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Augustus Griffin has never recovered from the desertion of his first love, Basilio Downs. Even though he’d gone on to get married and have children, his bittersweet memories followed him late into life.
Basilio left his love for reasons of his own. He didn’t want to drag his beloved into his new life as a vampire. Over the years he watched Augustus’ joy and devastation never going too far away.
When Augustus is attacked and transformed into a vampire he brings with him an entirely new outlook to vampire kind. Will he be able to adapt to his new life and forgive his old love or will outside forces tear them apart?
Augustus Griffin, known as Gus to his friends, sat on his bed and strummed his guitar. Arthritis inflamed his joints, making the song more difficult to play than it used to be. Despite the pain, he still enjoyed the feel of the strings moving beneath his fingers. Their reassuring vibrations reminded him of younger days when he used to draw small crowds in the park with his music.
At seventy-five, he would never be the great musician he once dreamed about, but those same hands had played lullabies for his children and later his grandchildren. Good times, sad memories. He’d outlived his family. Now he only had his bittersweet memories to bring them back to life.
This particular song reminded him of his happy childhood in Louisiana and playing with his best friend Basilio Downs. His fingers stumbled across the chord as his past heartbreak threatened to tear away his moment of calm. With his dark hair and warm bedroom eyes, Bas had captured Gus’s heart at their first meeting. They attended high school together, became roommates in college, and were each other’s first sexual experience with men.
Except back then, men didn’t stay together.
One night, using the excuse of a beer run, Bas left and never returned. Even fifty years later, that one event remained the single most painful moment in Gus’s life. The death of his wife and the plane crash that killed his children and grandchildren were tough times, but Bas leaving had broken something inside Gus and he’d never recovered from.
A man’s scream, high and panicked, reached him through his open window and chilled him to the bone. Setting down his guitar, Gus walked over to check out the noise. Peering through the glass, he spotted three big guys ganging up on a smaller man in the narrow alley between Gus’s building and its neighbor.
Gus gritted his teeth, and his hands shook with anger. He marched over to his door and snatched the baseball bat from where he had it propped by the entrance.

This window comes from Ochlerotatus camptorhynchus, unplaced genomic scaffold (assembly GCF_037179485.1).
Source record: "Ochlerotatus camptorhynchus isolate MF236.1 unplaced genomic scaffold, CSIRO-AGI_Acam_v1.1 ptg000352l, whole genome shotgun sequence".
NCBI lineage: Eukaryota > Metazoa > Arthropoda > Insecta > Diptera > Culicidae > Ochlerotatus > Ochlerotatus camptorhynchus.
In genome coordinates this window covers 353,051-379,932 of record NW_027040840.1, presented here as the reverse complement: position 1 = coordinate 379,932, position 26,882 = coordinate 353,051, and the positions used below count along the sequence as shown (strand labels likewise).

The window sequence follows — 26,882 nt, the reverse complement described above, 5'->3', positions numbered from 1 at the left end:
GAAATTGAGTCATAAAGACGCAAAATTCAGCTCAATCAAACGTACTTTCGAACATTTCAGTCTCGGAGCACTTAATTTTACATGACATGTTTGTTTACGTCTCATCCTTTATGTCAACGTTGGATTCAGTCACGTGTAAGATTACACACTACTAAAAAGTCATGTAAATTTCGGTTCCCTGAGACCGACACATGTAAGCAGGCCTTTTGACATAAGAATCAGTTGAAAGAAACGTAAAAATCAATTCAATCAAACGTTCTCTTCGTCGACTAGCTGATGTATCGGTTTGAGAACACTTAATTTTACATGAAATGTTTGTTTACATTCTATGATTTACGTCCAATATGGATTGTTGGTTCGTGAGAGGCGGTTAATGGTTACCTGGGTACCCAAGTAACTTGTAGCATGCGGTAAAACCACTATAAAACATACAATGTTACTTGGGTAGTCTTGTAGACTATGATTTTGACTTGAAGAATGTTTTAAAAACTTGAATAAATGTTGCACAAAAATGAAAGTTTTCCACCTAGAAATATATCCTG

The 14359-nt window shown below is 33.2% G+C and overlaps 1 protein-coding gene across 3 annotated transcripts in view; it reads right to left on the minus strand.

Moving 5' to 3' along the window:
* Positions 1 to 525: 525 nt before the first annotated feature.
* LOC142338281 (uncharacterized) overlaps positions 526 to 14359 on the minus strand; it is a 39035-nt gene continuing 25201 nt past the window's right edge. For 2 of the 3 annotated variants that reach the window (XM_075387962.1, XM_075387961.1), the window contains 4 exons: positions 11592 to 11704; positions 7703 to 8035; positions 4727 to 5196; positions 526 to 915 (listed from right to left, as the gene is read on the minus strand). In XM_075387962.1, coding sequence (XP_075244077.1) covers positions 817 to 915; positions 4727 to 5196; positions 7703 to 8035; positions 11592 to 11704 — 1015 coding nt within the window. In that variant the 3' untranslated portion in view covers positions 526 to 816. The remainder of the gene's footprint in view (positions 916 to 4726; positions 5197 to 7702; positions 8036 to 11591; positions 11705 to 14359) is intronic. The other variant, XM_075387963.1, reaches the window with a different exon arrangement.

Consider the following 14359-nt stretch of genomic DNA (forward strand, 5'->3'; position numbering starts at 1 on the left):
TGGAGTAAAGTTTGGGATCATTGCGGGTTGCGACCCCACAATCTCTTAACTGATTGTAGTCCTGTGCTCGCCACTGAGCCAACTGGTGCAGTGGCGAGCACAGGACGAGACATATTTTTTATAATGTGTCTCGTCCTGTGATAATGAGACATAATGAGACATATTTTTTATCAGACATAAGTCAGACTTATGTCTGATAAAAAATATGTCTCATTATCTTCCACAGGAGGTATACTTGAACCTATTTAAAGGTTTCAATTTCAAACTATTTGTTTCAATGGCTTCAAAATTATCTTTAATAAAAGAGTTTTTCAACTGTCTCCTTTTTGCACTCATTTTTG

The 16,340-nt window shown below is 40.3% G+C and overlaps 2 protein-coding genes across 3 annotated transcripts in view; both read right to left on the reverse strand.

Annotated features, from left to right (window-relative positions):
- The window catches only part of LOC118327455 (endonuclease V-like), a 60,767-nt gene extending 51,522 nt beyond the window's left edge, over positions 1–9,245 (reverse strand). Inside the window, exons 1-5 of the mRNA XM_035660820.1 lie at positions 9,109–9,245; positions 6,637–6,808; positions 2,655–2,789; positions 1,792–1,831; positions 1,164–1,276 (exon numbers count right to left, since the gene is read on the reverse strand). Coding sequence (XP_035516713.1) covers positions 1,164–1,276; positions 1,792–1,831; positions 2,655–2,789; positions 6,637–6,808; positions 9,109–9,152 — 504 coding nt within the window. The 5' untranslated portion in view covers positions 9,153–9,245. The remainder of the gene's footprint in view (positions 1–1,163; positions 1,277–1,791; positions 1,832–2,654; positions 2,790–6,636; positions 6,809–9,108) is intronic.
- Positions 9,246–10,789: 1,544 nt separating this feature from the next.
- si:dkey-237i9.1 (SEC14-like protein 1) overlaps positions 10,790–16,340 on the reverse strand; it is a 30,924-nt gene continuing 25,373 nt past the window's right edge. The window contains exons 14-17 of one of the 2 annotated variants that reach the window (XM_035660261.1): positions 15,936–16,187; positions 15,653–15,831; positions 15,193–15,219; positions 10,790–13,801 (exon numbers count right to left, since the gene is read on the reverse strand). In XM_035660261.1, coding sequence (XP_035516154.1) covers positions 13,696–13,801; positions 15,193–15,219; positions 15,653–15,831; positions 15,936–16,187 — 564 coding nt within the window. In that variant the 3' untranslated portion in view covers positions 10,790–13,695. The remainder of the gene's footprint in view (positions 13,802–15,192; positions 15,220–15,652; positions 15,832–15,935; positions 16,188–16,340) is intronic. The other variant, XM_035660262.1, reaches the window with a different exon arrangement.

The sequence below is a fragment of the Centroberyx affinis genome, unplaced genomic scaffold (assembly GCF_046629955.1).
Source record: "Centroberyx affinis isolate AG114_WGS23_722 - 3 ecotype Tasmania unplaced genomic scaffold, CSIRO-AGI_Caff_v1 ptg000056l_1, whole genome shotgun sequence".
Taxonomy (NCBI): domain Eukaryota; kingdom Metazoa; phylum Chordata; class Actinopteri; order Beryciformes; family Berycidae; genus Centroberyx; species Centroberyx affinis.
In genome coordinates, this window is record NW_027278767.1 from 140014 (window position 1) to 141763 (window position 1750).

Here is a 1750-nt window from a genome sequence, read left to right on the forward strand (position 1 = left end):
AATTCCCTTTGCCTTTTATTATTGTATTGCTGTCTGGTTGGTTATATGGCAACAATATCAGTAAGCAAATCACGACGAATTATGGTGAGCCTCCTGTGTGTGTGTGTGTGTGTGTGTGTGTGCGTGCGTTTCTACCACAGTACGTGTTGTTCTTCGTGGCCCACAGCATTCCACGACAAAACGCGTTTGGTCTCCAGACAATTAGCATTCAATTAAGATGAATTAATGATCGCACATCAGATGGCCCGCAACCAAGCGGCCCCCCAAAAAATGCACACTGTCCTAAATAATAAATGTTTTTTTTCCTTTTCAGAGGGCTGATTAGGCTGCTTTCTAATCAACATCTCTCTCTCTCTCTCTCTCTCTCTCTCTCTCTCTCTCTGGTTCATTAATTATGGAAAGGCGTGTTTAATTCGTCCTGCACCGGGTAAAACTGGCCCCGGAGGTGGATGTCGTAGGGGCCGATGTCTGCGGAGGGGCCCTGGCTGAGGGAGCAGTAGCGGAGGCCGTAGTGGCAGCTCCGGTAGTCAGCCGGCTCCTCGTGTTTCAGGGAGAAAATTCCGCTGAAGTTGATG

Over the past year, crime had increased on the streets near Gus’s apartment. Thugs had moved into the area, terrorizing the locals. He was sick of it all.
Anger fueled Gus as he left his apartment and shuffled down two flights as quickly as he could, hoping to reach the screaming man before it was too late. If he’d had any sense, he’d have called the police, but he was tired of punks roughing up people in his neighborhood. This time, he would do something about it. Fury kept him going to the ground floor. He stopped, winded, at the base of the stairwell to catch his breath before he could continue.
Straightening his shoulders as much as he still could, Gus pushed open the heavy door that exited out to the alley. The punks had already left, and a man lay still as death on the ground.
“Poor kid,” Gus muttered. The victim didn’t so much as twitch when Gus approached. Damn, Gus hoped he wasn’t dead! The young man couldn’t have been much older than his mid-twenties.
Using his bat to balance himself, Gus kneeled beside the battered male, his arthritic knees screaming with pain as they hit the rough asphalt and bits of stone dug into his skin through his thin cotton pants.
Damn, he wished he’d grabbed his phone. In his hurry to rescue the guy, he had foolishly left his cell phone on his coffee table. Gus brushed the victim’s hair back from his face. To his surprise, the young man’s eyelids snapped open, and dark, liquid, pain-filled eyes stared back at him.
“Hey, buddy, you all right? Do you think you can stand?” Gus asked in his gentlest tone. He didn’t know if the man should be moved or not, but he couldn’t abandon an injured person in the middle of a filthy alley. What if the assailants returned? Unfortunately, he also wasn’t strong enough to lift the guy up the stairs either. Being old sucked.
“Help me,” the man whispered.
“I’m trying to, but I need to get you upstairs. I don’t have my phone,” Gus explained.
When the young man didn’t speak again, Gus crouched down to slide his right arm beneath the stranger’s shoulders while using his left hand to balance himself with the bat.
The man struck like a viper. Sharp teeth pierced Gus’s skin and sank into his jugular. With a cry, Gus dropped the bat. It hit the ground with a hollow thud, then rolled away.
Why did it never pay to be a Good Samaritan these days?
As he futilely tried to pull the man off him, Gus’s heart stuttered in his chest and the world went black.